The Evolving Role of Poetry and the Poet Essay

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"The safest general characterization of the European philosophical tradition is that it consists of a series of footnotes to Plato," claimed Alfred North Whitehead in 1929's Process and Reality. Plato studied under Socrates in Athens, Greece, and showed a deep interest for politics. It wasn't until Socrates death that Plato turned from politics to philosophy. He developed Idealism in opposition to the belief of the Sophists and opened a school in Athens. The Academy was one of the first organized schools in Western Civilization it was here that Plato taught his most famous student, Aristotle. Plato's most famous work is The Republic. In it Plato describes a perfect, or ideal, state. The beginning of the work investigates the true meaning…show more content…
Aristotle's best known work is Poetics. It is believed to be a private paper that conceivably rotated around The Lyceum. In other words, it was never written to be published. That's why the text mentions things that will be discussed later but never are. The text outlines Aristotle's characteristics for a tragedy as well as responding to Plato's The Republic Book X.

Plato's theory in The Republic says that everything in the world comes from Eidos, or, the Ideal. The Ideal is the one perfect model; everything else is simply an imperfect copy of something else. In "Book X" Socrates states, "There are three arts which are concerned with all things: one which uses, another which makes, a third which imitates..." (25). The metaphysical path leaves only one truth, one Ideal; so each other component is moving farther and farther away from the truth. Plato's example in a simpler form would claim that a carpenter can create a bed, but he did not create the idea of a bed. To take that object as far away from truth as Plato places poetry, you would have to consider a painter depicting the bed as art. As Socrates begins to draw his conversation to an end in "Book X" of The Republic he makes an important conclusion, "At all events we are well aware that poetry, such as we have described, is not to be regarded seriously as attaining to the truth;" (29).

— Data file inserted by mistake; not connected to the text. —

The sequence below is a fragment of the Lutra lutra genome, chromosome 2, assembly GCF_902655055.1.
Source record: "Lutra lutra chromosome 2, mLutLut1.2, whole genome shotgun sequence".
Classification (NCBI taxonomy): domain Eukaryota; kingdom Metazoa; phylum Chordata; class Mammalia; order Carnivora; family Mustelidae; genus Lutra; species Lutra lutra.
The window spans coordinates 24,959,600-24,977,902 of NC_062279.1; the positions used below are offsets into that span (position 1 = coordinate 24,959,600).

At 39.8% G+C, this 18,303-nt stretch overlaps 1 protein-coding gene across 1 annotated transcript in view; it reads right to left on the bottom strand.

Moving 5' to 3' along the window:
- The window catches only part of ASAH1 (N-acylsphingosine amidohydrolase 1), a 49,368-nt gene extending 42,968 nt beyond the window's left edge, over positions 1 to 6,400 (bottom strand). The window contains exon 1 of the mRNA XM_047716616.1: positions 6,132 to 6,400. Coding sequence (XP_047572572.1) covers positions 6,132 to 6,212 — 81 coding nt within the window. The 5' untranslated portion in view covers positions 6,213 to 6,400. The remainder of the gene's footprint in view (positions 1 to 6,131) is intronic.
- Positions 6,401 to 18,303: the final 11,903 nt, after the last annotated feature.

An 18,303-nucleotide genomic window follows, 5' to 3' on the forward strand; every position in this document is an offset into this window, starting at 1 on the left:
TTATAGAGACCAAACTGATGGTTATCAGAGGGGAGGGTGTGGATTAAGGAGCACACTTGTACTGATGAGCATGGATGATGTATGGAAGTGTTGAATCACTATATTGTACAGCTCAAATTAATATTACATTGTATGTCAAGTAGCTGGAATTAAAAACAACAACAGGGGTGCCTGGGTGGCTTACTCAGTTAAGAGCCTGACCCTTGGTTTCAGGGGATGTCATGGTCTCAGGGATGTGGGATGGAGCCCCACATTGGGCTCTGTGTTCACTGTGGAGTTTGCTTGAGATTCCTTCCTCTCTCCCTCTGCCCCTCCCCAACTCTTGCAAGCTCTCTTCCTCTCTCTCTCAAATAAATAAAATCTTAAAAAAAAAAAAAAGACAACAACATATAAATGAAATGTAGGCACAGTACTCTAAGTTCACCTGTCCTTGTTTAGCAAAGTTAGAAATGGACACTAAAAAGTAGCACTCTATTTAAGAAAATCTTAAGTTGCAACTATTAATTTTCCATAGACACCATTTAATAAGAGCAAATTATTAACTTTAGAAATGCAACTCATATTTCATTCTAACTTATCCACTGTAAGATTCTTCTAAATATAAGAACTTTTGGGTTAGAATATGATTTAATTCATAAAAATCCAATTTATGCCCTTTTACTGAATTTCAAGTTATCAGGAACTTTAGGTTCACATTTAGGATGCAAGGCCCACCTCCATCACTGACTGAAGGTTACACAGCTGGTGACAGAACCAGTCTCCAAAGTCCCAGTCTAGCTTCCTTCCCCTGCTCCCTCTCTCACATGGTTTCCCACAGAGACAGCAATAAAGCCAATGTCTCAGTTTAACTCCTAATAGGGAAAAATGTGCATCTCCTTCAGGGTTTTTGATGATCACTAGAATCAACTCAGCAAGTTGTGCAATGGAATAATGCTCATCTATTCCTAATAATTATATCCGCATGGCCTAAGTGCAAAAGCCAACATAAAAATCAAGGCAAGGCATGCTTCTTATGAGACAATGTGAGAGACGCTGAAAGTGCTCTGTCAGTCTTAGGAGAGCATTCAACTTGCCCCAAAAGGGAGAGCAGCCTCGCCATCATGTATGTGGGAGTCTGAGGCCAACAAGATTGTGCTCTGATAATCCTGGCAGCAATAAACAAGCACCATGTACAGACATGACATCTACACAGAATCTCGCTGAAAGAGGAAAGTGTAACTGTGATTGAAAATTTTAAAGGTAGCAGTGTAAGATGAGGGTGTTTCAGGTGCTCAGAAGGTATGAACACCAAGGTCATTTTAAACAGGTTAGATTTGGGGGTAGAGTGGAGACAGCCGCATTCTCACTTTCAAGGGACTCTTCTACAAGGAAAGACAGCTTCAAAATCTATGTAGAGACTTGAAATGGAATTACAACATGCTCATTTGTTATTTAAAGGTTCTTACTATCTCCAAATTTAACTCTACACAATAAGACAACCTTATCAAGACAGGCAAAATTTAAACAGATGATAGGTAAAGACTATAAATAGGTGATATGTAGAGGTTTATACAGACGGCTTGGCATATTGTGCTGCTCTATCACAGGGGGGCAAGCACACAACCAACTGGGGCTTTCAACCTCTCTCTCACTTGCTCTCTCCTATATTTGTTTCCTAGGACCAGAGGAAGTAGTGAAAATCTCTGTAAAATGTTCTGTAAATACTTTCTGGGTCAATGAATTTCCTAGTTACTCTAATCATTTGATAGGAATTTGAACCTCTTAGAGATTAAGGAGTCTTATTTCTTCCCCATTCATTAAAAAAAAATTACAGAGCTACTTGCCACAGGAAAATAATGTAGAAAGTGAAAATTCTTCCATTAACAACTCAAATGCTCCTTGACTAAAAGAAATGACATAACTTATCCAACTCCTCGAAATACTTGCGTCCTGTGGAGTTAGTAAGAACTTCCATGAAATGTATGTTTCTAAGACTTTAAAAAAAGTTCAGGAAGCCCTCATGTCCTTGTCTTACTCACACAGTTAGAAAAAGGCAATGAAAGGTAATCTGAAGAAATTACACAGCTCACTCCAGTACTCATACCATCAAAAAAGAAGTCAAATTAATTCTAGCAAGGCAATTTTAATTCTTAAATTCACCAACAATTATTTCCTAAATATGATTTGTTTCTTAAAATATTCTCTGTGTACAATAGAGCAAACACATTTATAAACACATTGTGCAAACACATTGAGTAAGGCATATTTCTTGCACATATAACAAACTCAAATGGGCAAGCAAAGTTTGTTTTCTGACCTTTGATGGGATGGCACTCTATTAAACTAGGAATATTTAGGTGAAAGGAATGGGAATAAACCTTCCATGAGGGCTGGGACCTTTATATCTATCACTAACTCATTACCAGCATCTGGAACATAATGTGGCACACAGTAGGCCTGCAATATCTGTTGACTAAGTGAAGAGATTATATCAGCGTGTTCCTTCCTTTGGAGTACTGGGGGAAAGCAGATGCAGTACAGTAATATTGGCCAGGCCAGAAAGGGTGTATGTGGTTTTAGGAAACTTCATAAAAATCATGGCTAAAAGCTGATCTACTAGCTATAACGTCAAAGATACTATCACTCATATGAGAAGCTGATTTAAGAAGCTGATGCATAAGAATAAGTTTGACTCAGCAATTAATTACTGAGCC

Taking into consideration the fact that the artist is so far from the truth, it can be inferred that the poet
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